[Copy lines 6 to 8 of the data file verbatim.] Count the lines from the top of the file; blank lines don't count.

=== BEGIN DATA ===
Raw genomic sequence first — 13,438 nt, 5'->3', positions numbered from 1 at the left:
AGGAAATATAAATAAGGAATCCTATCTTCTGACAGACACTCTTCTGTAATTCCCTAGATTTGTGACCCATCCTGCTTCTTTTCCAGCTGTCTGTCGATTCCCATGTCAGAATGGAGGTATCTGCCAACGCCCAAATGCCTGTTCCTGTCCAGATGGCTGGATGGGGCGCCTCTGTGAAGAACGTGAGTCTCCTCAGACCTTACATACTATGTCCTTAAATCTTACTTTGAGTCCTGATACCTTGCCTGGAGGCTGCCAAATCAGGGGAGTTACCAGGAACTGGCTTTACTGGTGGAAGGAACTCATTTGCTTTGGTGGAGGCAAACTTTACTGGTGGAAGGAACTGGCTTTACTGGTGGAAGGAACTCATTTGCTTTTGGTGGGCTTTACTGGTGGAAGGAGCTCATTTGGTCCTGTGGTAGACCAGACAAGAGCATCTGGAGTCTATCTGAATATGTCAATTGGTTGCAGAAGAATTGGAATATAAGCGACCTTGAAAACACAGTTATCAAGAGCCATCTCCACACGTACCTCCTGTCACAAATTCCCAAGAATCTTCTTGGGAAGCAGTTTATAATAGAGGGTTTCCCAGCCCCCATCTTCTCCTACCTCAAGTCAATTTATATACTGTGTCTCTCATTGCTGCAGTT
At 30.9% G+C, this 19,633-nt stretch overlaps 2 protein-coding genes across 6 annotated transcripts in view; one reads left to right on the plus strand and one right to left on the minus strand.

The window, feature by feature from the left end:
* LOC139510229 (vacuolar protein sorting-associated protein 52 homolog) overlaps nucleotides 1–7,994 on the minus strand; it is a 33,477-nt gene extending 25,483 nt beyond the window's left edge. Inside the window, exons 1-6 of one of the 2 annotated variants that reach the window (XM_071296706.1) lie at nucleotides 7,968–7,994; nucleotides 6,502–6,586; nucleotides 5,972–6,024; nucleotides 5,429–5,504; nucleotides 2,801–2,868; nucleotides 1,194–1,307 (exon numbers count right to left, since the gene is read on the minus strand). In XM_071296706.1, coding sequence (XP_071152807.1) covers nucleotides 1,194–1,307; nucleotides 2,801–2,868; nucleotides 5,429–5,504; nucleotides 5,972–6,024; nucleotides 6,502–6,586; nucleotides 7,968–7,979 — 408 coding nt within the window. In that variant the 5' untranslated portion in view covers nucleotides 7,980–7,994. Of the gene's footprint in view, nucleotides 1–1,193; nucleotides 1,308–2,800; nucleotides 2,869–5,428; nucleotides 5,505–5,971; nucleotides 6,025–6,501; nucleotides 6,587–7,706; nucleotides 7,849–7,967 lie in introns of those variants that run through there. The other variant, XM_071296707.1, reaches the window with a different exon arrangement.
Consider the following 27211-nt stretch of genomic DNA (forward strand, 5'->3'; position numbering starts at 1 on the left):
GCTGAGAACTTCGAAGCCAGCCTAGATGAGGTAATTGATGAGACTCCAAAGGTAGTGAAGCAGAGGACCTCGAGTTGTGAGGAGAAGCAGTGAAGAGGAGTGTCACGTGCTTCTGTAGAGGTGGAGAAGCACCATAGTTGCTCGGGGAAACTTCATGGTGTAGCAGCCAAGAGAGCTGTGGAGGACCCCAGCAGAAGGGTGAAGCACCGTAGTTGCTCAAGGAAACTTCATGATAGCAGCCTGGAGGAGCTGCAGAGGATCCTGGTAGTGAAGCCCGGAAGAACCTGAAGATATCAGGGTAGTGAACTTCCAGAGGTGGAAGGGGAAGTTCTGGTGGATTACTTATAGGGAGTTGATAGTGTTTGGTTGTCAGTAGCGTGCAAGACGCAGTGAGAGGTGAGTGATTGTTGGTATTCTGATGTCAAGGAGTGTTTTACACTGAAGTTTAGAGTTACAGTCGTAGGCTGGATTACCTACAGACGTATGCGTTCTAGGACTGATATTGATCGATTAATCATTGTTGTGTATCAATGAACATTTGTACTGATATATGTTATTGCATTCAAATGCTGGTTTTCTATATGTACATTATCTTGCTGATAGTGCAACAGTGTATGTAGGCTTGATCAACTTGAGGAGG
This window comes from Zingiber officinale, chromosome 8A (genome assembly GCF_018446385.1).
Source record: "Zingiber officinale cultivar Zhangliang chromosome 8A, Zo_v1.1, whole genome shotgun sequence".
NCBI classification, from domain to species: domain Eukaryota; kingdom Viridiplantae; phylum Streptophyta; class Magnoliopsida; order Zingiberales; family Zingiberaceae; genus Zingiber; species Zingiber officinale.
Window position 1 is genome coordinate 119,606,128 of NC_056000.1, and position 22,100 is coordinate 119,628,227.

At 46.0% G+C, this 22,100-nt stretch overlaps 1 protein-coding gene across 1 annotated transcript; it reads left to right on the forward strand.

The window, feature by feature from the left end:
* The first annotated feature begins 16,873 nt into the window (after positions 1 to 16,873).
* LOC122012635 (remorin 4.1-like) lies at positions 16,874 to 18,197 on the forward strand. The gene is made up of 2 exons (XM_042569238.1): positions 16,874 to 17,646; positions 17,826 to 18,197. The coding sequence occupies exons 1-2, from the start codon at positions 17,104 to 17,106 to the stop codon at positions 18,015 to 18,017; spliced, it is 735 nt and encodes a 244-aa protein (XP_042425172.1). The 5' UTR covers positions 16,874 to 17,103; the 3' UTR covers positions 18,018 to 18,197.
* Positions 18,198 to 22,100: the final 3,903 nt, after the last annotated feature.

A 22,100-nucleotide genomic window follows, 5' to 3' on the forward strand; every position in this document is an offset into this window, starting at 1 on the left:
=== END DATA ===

Consider the following 27211-nt stretch of genomic DNA (forward strand, 5'->3'; position numbering starts at 1 on the left):
GCTGAGAACTTCGAAGCCAGCCTAGATGAGGTAATTGATGAGACTCCAAAGGTAGTGAAGCAGAGGACCTCGAGTTGTGAGGAGAAGCAGTGAAGAGGAGTGTCACGTGCTTCTGTAGAGGTGGAGAAGCACCATAGTTGCTCGGGGAAACTTCATGGTGTAGCAGCCAAGAGAGCTGTGGAGGACCCCAGCAGAAGGGTGAAGCACCGTAGTTGCTCAAGGAAACTTCATGATAGCAGCCTGGAGGAGCTGCAGAGGATCCTGGTAGTGAAGCCCGGAAGAACCTGAAGATATCAGGGTAGTGAACTTCCAGAGGTGGAAGGGGAAGTTCTGGTGGATTACTTATAGGGAGTTGATAGTGTTTGGTTGTCAGTAGCGTGCAAGACGCAGTGAGAGGTGAGTGATTGTTGGTATTCTGATGTCAAGGAGTGTTTTACACTGAAGTTTAGAGTTACAGTCGTAGGCTGGATTACCTACAGACGTATGCGTTCTAGGACTGATATTGATCGATTAATCATTGTTGTGTATCAATGAACATTTGTACTGATATATGTTATTGCATTCAAATGCTGGTTTTCTATATGTACATTATCTTGCTGATAGTGCAACAGTGTATGTAGGCTTGATCAACTTGAGGAGG
This window comes from Zingiber officinale, chromosome 8A (genome assembly GCF_018446385.1).